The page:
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Gary T. Schwartz
Ph.D., Washington University, 1997
Assistant Professor

SHESC Themes: Human Origins, Evolution and Diversity

Field specializations: Anatomy and morphology, dental anthropology, human growth and development, paleoanthropology, physical anthropology

Regional focus: Africa (Southern)


About Research
Dr. Schwartz is interested in the evolutionary history of primate and human growth and development as evidenced from developing tooth tissues. Teeth grow in an incremental manner, like trees and shells, preserving a record of their growth in the form of daily lines. The rate at which teeth grow is very closely linked to all kinds of important biological variables such as brain size, gestation length, longevity, etc. Recently, Dr. Schwartz has been studying how using information on the time and timing of dental development can help us understand the evolutionary history of the extended growth period so unique to modern humans. Current work using the incremental structures in teeth is also addressing fundamental questions related to the developmental bases of canine sexual dimorphism during primate evolution and the role dental development plays in life history evolution.

His work bridges the gap between comparative anatomy/morphology and evolutionary developmental biology. In conjunction with new discoveries in genetics and developmental biology, the type of information produced in his lab provides an exciting way of exploring the mechanisms that underlie morphological change during evolution. The techniques routinely used in his lab involve the preparation of histological thin sections of modern and fossil teeth for transmitted and polarized light microscopy . Additionally, scanning electron microscopy and computed tomography are used to examine non-invasively the internal structures of fossil teeth.

In addition to labwork, Dr. Schwartz goes to the field to collect original fossil hominid material. He is one of the co-directors of the Paleoanthropology Field School in Makapansgat, South Africa (website address forthcoming) run jointly between Arizona State University and the University of the Witwatersrand, Johannesburg, South Africa.

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Select Publications
Schwartz GT, Miller ER, Gunnell GF (2005)
Developmental processes, life history and canine dimorphism in primate evolution. Journal of Human Evolution. (Download pdf)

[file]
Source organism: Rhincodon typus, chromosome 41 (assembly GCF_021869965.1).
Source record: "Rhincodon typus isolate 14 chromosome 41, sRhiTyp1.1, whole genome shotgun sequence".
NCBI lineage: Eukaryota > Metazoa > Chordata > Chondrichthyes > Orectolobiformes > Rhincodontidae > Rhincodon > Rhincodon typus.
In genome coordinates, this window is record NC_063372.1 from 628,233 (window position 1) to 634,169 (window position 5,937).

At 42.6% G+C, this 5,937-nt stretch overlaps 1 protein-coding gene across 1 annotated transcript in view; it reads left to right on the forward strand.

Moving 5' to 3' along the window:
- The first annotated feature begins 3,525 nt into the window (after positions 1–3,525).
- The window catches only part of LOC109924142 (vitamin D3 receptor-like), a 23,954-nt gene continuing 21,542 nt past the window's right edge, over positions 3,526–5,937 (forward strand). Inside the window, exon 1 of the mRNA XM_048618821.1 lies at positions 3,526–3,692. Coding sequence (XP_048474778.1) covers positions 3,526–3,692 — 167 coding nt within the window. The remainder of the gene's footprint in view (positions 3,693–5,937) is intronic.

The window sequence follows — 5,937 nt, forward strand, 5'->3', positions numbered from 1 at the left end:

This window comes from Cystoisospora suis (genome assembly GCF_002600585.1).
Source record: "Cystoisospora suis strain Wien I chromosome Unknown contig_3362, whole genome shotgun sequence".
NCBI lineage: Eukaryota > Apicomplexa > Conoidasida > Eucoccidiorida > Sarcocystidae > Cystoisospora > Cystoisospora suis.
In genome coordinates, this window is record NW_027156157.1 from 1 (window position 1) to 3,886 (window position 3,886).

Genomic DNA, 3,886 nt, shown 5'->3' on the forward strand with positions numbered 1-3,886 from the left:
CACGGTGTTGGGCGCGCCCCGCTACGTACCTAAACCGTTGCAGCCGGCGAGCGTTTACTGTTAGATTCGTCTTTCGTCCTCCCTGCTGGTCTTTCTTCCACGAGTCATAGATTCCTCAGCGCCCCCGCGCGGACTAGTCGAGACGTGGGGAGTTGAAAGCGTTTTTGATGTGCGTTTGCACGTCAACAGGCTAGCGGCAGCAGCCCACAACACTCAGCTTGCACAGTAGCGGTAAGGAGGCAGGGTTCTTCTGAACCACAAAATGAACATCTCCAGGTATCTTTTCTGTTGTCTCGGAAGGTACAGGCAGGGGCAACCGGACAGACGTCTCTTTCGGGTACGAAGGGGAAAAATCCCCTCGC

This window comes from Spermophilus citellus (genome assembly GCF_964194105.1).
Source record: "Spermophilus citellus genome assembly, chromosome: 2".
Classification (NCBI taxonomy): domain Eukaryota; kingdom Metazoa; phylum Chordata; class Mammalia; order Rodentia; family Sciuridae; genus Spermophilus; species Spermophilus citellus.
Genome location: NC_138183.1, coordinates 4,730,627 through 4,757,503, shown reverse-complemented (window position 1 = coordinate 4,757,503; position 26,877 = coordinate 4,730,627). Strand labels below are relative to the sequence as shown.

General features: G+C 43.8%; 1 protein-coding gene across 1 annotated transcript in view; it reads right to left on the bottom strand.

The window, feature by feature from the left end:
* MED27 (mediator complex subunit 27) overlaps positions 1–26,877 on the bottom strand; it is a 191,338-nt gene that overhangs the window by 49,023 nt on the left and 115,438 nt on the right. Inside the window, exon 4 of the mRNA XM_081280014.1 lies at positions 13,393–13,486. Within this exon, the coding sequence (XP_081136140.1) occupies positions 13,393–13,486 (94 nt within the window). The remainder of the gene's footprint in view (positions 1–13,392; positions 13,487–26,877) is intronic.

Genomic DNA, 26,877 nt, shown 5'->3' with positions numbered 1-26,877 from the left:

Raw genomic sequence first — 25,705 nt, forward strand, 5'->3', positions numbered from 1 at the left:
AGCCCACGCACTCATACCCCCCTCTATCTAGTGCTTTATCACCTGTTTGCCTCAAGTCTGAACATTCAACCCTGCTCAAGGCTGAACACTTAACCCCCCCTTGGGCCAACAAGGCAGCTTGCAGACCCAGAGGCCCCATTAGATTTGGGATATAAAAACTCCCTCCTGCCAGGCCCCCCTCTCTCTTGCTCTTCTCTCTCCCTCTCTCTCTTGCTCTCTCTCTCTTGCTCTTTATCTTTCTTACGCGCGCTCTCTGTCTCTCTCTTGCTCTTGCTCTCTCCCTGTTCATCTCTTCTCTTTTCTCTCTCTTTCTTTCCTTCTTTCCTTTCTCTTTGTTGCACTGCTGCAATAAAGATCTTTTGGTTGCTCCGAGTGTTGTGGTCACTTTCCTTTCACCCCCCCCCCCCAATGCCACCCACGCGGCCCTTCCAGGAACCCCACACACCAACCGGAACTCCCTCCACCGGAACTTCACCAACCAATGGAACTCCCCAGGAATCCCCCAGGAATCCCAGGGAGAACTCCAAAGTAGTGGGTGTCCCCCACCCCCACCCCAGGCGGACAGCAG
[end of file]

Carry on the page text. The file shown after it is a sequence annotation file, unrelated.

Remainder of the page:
Godfrey, L.R., G.M. Semprebon, G.T. Schwartz, D.A. Burney, W.L. Jungers, E.K. Flanagan, F.P. Cuozzo, and S.J. King (2005)
New insights into old lemurs: The trophic adaptations of the Archaeolemuridae. International Journal of Primatology 26 (5).

Schwartz GT, Liu W, and Zheng L (2003)
Preliminary investigation of dental microstructure in the Yuanmou hominoid (Lufengpithecus hudienensis) Yunnan Province, China. Journal of Human Evolution 44,189-202. (Download pdf)

Schwartz GT, Jungers WL, Samonds KE, Godfrey LR and Simons EL (2002)
Dental microstructure and life history in subfossil Malagasy lemurs. Proceedings of the National Academy of Sciences 99, 6124-6129. (Download pdf)

Schwartz GT & Dean MC (2001)
The ontogeny of canine dimorphism in extant hominoids. American Journal of Physical Anthropology 115, 269-283. (Download pdf)

Schwartz GT, Reid DJ and Dean MC (2001).
Developmental aspects of sexual dimorphism in hominoid canines. International Journal of Primatology 22, 837-860. (Download pdf)

Schwartz GT (2000a)
Taxonomic and functional aspects of the patterning of enamel thickness distribution in extant large-bodied hominoids. American Journal of Physical Anthropology 111, 221-244. (Download pdf)

Schwartz GT (2000b)
Enamel thickness and the helicoidal wear plane in modern human mandibular molars. Archives of Oral Biology 45, 401-409. (Download pdf)

Reid DJ, Schwartz GT, Chandrasekera MS, and Dean MC (1998)
A histological reconstruction of dental development in the common chimpanzee, Pan troglodytes. Journal of Human Evolution 35, 427-448. (Download pdf)

Schwartz GT, Thackeray JF, Reid C and van Reenan JF (1998)
Enamel thickness and the topography of the enamel-dentine junction in South African Plio-Pleistocene hominids with special reference to the Carabelli trait. Journal of Human Evolution 35, 523-542. (Download pdf)

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Contact: Gary T. Schwartz

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